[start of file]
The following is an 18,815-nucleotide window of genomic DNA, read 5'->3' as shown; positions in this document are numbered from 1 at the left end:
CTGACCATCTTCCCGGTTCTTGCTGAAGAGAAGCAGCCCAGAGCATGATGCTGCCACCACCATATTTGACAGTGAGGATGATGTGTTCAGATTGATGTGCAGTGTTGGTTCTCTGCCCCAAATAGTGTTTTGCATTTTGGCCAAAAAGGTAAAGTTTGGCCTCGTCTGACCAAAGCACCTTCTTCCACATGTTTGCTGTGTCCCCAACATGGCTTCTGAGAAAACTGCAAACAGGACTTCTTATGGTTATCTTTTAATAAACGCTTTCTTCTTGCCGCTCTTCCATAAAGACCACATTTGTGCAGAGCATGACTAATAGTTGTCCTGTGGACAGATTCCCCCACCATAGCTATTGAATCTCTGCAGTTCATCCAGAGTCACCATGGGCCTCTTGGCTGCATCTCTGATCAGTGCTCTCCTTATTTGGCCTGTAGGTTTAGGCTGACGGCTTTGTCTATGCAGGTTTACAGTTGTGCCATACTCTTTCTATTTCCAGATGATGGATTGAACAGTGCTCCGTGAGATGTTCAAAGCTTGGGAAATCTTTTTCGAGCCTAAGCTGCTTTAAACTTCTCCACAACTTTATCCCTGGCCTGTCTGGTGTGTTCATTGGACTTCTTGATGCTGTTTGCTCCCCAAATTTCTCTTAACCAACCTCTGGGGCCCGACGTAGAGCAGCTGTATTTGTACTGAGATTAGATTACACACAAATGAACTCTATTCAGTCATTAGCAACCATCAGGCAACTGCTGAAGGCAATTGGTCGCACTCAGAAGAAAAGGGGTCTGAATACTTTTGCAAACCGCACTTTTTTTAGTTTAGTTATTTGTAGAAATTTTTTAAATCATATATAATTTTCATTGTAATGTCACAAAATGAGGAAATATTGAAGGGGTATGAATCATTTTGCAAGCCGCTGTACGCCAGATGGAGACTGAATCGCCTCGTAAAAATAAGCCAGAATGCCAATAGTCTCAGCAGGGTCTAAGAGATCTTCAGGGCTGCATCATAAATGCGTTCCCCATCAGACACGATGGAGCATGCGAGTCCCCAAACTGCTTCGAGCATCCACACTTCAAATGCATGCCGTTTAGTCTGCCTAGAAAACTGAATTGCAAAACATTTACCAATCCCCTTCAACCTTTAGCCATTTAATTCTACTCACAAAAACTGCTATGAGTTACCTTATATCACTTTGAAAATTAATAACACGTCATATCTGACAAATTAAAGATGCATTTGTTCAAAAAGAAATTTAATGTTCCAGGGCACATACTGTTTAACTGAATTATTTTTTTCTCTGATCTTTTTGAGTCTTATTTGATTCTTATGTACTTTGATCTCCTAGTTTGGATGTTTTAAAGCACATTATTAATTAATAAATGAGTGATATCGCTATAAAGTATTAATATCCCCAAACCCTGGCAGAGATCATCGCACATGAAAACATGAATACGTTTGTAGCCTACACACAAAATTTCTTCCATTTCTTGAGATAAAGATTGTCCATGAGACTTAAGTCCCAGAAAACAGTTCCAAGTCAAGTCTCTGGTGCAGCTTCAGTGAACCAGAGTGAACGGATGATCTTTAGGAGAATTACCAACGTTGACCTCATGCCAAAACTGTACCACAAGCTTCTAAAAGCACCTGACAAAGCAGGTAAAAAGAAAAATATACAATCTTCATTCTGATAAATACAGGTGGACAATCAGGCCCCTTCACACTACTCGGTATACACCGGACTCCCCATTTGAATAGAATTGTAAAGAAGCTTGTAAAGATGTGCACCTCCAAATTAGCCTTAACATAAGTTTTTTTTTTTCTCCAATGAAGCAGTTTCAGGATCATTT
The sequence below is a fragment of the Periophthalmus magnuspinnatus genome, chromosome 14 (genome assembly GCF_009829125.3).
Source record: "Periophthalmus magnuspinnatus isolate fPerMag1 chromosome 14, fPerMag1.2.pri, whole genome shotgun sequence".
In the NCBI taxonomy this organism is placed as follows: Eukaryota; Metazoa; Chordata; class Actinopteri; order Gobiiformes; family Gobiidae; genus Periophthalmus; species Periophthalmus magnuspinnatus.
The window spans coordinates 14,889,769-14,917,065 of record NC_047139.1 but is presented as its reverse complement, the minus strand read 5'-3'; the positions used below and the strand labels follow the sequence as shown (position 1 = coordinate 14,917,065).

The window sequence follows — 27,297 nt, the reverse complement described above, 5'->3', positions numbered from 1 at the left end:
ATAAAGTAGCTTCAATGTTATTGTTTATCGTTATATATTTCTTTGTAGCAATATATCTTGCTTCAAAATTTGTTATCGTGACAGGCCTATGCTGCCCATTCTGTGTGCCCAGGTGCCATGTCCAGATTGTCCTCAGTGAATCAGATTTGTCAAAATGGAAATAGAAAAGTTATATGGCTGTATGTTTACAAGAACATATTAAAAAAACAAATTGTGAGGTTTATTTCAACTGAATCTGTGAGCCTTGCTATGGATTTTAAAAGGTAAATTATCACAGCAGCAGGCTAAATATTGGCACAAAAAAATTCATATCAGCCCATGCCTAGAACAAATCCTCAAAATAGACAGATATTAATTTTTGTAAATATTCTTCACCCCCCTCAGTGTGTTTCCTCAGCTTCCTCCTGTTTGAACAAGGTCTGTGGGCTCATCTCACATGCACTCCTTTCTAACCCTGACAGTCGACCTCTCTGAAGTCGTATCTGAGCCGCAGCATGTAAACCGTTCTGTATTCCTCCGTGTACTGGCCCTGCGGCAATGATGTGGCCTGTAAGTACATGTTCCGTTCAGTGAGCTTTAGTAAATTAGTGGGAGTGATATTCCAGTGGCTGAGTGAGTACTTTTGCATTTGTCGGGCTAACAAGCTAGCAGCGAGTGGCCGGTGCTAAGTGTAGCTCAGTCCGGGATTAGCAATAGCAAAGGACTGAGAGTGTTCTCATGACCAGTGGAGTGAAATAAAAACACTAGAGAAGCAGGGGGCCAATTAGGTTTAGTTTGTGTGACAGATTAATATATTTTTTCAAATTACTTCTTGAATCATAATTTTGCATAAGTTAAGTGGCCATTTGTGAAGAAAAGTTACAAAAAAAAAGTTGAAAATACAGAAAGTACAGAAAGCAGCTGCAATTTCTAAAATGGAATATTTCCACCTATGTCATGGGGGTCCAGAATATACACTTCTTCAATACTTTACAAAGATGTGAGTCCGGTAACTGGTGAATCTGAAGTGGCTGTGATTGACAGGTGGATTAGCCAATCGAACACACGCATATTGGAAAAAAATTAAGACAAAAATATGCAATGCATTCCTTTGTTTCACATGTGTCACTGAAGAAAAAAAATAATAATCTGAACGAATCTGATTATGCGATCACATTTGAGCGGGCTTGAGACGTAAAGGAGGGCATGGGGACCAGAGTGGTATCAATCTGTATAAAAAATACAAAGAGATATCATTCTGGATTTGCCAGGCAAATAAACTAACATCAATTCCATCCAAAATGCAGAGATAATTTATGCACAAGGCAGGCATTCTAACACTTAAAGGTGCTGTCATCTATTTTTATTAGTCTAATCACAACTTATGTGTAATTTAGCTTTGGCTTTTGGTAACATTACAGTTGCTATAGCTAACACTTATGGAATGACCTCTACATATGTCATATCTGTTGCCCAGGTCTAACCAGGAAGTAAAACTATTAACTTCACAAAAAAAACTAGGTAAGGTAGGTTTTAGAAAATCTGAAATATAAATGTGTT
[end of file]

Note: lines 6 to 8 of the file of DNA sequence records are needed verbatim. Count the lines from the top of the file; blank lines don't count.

The window spans coordinates 14,889,769-14,917,065 of record NC_047139.1 but is presented as its reverse complement, the minus strand read 5'-3'; the positions used below and the strand labels follow the sequence as shown (position 1 = coordinate 14,917,065).

The window sequence follows — 27,297 nt, the reverse complement described above, 5'->3', positions numbered from 1 at the left end:
ATAAAGTAGCTTCAATGTTATTGTTTATCGTTATATATTTCTTTGTAGCAATATATCTTGCTTCAAAATTTGTTATCGTGACAGGCCTATGCTGCCCATTCTGTGTGCCCAGGTGCCATGTCCAGATTGTCCTCAGTGAATCAGATTTGTCAAAATGGAAATAGAAAAGTTATATGGCTGTATGTTTACAAGAACATATTAAAAAAACAAATTGTGAGGTTTATTTCAACTGAATCTGTGAGCCTTGCTATGGATTTTAAAAGGTAAATTATCACAGCAGCAGGCTAAATATTGGCACAAAAAAATTCATATCAGCCCATGCCTAGAACAAATCCTCAAAATAGACAGATATTAATTTTTGTAAATATTCTTCACCCCCCTCAGTGTGTTTCCTCAGCTTCCTCCTGTTTGAACAAGGTCTGTGGGCTCATCTCACATGCACTCCTTTCTAACCCTGACAGTCGACCTCTCTGAAGTCGTATCTGAGCCGCAGCATGTAAACCGTTCTGTATTCCTCCGTGTACTGGCCCTGCGGCAATGATGTGGCCTGTAAGTACATGTTCCGTTCAGTGAGCTTTAGTAAATTAGTGGGAGTGATATTCCAGTGGCTGAGTGAGTACTTTTGCATTTGTCGGGCTAACAAGCTAGCAGCGAGTGGCCGGTGCTAAGTGTAGCTCAGTCCGGGATTAGCAATAGCAAAGGACTGAGAGTGTTCTCATGACCAGTGGAGTGAAATAAAAACACTAGAGAAGCAGGGGGCCAATTAGGTTTAGTTTGTGTGACAGATTAATATATTTTTTCAAATTACTTCTTGAATCATAATTTTGCATAAGTTAAGTGGCCATTTGTGAAGAAAAGTTACAAAAAAAAAGTTGAAAATACAGAAAGTACAGAAAGCAGCTGCAATTTCTAAAATGGAATATTTCCACCTATGTCATGGGGGTCCAGAATATACACTTCTTCAATACTTTACAAAGATGTGAGTCCGGTAACTGGTGAATCTGAAGTGGCTGTGATTGACAGGTGGATTAGCCAATCGAACACACGCATATTGGAAAAAAATTAAGACAAAAATATGCAATGCATTCCTTTGTTTCACATGTGTCACTGAAGAAAAAAAATAATAATCTGAACGAATCTGATTATGCGATCACATTTGAGCGGGCTTGAGACGTAAAGGAGGGCATGGGGACCAGAGTGGTATCAATCTGTATAAAAAATACAAAGAGATATCATTCTGGATTTGCCAGGCAAATAAACTAACATCAATTCCATCCAAAATGCAGAGATAATTTATGCACAAGGCAGGCATTCTAACACTTAAAGGTGCTGTCATCTATTTTTATTAGTCTAATCACAACTTATGTGTAATTTAGCTTTGGCTTTTGGTAACATTACAGTTGCTATAGCTAACACTTATGGAATGACCTCTACATATGTCATATCTGTTGCCCAGGTCTAACCAGGAAGTAAAACTATTAACTTCACAAAAAAAACTAGGTAAGGTAGGTTTTAGAAAATCTGAAATATAAATGTGTT